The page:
Notary Publics and Power of Attorney

A power of attorney is a legally binding document that grants a specified person power over his or her assets, and/or medical decisions in the event the individual is incapacitated. If an individual falls into a coma due to illness, for instance, the person to whom he or she provided power of attorney will have the authority to make medical decisions on their behalf. Due to its sensitive nature, most states require this type of document to be notarized before its made official.

Different Types of Power of Attorney Documents

There are several different types of power of attorneys. A limited power of attorney allows the principle (the person giving the power of attorney) to choose which powers the agent (the person receiving the power of attorney) has. A full power of attorney, on the other hand, grants the agent complete control over the principle’s bank finances, bank accounts, leases, etc. A third type is a durable power of attorney, which grants the agent control over the principle’s assets and decision-making power in the event he or she is medically incapacitated.

Can a Notary Draft a Power of Attorney Document?poa-01

Laws regarding the drafting of power of attorney documents vary from state to state. With that said, most states require this document to be drafted by a professional attorney with an active license to practice law. So unless the notary public is also an attorney, he or she may not be able to legally create power of attorney documents.

When a power of attorney document is drafted, the attorney performing this duty is responsible for ensuring the contents are accurate to the best of his or her knowledge. This, of course, is in stark  contrast to the duties of a public notary. When a document is notarized, the notary public does not attest to the contents of the documents, but instead he or she confirms the document was signed by the said individual in the notary’s physical presence.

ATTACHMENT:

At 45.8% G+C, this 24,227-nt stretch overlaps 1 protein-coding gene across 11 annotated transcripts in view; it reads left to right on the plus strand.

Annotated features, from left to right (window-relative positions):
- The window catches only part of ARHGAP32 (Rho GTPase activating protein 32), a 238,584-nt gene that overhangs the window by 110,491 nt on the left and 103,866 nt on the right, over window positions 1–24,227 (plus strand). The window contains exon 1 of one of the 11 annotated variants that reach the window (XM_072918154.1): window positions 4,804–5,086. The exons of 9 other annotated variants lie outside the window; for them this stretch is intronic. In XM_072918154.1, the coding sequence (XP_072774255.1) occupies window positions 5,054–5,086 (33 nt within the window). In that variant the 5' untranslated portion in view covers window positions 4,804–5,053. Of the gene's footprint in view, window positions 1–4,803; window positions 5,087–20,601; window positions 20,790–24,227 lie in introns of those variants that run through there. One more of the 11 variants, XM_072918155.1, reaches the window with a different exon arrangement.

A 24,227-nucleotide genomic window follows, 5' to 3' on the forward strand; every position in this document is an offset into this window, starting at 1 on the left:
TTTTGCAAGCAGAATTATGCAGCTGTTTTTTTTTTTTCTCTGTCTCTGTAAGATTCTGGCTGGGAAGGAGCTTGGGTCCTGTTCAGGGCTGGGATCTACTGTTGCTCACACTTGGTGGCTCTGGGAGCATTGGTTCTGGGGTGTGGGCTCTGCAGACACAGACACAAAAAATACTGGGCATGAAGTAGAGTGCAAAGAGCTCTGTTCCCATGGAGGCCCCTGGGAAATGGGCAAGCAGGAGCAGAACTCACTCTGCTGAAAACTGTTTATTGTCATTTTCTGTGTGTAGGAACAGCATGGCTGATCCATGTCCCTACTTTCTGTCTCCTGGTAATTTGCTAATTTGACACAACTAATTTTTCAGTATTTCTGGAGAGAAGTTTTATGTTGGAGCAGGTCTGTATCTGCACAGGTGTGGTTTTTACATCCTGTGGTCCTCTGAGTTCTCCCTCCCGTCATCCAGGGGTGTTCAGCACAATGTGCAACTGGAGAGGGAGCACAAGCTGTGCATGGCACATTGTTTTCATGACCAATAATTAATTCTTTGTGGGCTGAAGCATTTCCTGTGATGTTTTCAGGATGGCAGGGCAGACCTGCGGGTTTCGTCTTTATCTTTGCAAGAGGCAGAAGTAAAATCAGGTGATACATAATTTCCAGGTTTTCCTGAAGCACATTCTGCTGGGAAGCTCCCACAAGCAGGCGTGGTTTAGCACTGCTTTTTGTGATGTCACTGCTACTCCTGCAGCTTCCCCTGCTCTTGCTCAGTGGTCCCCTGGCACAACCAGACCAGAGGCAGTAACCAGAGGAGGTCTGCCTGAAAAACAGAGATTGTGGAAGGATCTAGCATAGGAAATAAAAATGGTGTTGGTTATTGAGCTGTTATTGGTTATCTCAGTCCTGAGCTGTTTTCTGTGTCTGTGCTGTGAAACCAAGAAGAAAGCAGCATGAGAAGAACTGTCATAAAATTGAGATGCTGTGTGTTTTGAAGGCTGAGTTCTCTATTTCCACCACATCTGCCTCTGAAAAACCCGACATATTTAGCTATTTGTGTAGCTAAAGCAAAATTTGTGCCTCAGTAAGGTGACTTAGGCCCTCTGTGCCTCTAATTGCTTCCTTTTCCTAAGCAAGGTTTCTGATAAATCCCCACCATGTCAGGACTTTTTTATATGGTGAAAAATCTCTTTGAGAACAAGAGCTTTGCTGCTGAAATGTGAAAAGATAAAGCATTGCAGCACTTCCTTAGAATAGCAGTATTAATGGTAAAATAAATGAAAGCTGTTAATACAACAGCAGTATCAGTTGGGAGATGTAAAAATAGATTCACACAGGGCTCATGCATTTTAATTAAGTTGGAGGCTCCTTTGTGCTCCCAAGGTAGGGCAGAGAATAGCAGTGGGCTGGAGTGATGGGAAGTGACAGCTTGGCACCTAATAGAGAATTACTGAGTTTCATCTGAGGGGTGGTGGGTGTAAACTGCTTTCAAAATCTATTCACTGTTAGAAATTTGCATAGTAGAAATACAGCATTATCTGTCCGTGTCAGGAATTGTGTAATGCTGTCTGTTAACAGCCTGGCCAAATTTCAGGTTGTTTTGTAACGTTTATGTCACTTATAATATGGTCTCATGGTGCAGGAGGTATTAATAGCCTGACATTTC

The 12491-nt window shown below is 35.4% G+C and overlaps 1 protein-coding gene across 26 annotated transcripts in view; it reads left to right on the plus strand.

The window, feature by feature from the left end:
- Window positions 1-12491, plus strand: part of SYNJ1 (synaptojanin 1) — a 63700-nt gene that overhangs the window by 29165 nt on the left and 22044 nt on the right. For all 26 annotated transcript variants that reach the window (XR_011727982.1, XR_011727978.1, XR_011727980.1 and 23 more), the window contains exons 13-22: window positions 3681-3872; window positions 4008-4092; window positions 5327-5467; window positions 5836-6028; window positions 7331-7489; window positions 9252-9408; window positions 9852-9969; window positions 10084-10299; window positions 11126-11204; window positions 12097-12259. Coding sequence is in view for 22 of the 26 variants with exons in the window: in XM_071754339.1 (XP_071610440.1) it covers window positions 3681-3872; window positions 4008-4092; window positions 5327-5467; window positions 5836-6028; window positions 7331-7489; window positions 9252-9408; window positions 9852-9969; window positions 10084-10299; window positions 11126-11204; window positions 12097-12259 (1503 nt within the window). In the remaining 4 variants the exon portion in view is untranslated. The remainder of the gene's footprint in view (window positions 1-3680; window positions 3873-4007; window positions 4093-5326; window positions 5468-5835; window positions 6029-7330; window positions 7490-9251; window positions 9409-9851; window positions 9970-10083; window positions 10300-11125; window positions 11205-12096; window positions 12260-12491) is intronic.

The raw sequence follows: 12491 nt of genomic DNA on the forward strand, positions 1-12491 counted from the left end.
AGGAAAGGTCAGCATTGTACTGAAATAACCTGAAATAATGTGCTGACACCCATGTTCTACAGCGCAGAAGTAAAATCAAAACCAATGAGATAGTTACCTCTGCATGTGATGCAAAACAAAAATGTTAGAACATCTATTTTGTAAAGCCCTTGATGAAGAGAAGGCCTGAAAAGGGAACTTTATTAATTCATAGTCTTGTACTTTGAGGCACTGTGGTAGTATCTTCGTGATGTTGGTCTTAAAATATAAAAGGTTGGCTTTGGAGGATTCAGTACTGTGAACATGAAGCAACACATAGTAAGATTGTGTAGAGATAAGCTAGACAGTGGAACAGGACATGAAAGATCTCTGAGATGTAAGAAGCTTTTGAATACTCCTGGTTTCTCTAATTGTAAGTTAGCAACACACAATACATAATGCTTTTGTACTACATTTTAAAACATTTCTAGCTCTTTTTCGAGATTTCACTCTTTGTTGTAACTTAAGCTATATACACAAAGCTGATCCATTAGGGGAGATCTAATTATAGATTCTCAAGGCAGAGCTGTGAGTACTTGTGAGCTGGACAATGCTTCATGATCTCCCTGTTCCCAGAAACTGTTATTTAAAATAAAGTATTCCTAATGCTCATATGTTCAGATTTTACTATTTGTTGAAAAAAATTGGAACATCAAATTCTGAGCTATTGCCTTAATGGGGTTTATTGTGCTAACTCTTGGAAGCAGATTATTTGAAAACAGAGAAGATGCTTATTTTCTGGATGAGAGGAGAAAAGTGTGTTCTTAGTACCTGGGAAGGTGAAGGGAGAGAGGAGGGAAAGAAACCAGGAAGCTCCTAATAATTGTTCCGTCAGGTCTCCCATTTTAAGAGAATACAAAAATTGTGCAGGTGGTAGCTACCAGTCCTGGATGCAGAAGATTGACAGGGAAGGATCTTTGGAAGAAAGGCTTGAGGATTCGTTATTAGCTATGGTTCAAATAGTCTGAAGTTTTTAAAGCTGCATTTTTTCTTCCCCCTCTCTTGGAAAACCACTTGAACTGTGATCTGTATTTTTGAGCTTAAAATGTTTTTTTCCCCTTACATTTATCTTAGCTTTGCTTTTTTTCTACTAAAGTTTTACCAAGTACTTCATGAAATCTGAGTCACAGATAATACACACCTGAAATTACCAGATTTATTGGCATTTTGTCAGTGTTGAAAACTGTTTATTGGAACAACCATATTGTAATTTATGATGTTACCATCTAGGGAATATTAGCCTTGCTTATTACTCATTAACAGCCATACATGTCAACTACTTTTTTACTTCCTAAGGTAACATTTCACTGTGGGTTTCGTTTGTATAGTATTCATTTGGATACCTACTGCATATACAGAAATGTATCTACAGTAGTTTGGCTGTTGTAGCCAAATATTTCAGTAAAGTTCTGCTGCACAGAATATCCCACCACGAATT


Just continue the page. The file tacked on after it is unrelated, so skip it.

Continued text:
Notarizing a Power of Attorney

While notary publics are generally prohibited from drafting power of attorney documents, they can still notarize them –  assuming they follow their respective state’s laws. Some states only require the principle’s signature to be notarized, while others require either the principle or a witnesses signatures to be notarized. Whether you plan to give or receive power of attorney, you should familiarize yourself with your respective state’s laws regarding notarization of this document.

Notarizing a power of attorney document is pretty much the same as any other document. The notary public verifies the signer’s identify and observes as a he or she signs the document.

If a notary is either the principle or agent of a power of attorney, he or she is generally prohibited from notarizing the document. This is a direct conflict of interest, and most states explicitly prohibit this type of behavior.


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